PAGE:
Who does or does not write poetry matters. Carey points out that, ‘more women published in the eighteenth century than ever before.’ (p.98) A crater on Mercury is named after a distinguished Chinese women poet – Li Qingzhao. Discussing the poets of the First and very different Second World War (almost always men), he quotes Lois Clark, an ambulance driver during the Brixton Blitz. Women poets are indeed well represented: Charlotte Mew and Elizabeth Jennings and many others find a place.

Carey also includes ballads and hymns – poetry does have a broad communal basis. John Newton (an ex-slave trader) wrote ‘Amazing Grace’, which came out in a hymn collection he produced with the poet William Cowper. It is often sung today. John Henry Newman’s ‘Lead Kindly Light’ was sung spontaneously by miners trapped in a Durham Colliery in 1909.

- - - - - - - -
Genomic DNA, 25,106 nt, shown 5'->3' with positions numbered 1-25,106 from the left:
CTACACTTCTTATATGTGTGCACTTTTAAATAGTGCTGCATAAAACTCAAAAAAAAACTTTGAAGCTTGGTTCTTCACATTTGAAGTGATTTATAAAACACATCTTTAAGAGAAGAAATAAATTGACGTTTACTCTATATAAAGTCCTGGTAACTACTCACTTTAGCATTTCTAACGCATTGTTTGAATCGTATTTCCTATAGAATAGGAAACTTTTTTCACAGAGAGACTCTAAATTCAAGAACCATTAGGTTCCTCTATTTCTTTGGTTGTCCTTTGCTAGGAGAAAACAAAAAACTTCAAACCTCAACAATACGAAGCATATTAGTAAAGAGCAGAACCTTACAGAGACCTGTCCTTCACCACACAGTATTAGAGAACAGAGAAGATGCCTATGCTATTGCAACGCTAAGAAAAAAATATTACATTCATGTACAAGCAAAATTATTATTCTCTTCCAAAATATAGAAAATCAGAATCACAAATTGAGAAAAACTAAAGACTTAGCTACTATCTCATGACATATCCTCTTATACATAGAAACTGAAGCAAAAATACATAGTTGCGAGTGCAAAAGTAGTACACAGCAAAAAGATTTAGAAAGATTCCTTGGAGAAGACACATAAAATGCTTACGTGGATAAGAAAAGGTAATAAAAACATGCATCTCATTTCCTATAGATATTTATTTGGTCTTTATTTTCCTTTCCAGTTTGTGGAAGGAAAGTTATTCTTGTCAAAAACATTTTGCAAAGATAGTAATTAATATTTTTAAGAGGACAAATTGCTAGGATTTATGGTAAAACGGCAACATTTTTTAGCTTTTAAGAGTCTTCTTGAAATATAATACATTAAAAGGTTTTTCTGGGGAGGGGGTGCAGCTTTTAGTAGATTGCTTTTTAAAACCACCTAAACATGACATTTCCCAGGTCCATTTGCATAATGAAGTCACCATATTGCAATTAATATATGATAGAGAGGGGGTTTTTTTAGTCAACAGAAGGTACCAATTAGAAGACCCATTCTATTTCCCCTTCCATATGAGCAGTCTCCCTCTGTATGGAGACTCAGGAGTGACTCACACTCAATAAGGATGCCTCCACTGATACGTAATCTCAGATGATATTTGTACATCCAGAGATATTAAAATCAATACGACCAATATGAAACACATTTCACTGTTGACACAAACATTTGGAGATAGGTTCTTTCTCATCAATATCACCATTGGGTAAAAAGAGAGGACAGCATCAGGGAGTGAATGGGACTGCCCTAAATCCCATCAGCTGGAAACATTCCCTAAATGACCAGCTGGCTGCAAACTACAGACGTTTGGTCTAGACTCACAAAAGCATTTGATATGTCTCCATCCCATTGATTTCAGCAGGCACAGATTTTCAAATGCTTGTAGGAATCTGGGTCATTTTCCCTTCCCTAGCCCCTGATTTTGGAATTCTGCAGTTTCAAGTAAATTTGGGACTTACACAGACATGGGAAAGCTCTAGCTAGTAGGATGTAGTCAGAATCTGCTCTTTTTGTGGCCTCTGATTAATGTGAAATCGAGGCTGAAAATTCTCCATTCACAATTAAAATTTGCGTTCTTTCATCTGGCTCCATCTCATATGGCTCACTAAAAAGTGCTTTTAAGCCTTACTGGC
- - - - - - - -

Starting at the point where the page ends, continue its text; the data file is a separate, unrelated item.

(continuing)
The History is intentionally global – Europe (West and East), Russia, India, South and North America, Japan, China…[v] There are a few empty spaces,[vi] but this does not detract from the book’s wideness of spirit. A global take, moreover, needs the necessary magic of translation. This happens in ‘West meets East’, with Waley and Pound on Chinese and Japanese poetry. A Chinese boy, Luo Binwang wrote ‘Ode to a Goose’ in the seventh century, at the age of seven.

I’ll end with lines from an Orkney ballad that Carey is fond of quoting. A stepmother (do stepmothers need re-imagining?) turns a boy to a ‘laily worm’ (loathsome snake) and his sister to a ‘machrel’ (yes, a mackerel):

And every Saturday at noon

 The machrel comes to me,

And she takes my laily head

 And lays it on her knee,

And combs it with a silver comb,

 And washes it in the sea.

This startling image keeps both impossibility and carefulness together. No doubt after the ‘lockdown’ we hope to go back to ‘ordinary life’. But what we might return to is best not imagined as a recreation of the society or Church we knew before coronavirus came our way. We need to find how to be more careful of each other and of our planet. Already we are discovering there is such a thing as society…



Brian B. McClorry SJ is a member of the Corpus Christi Jesuit Community, Boscombe.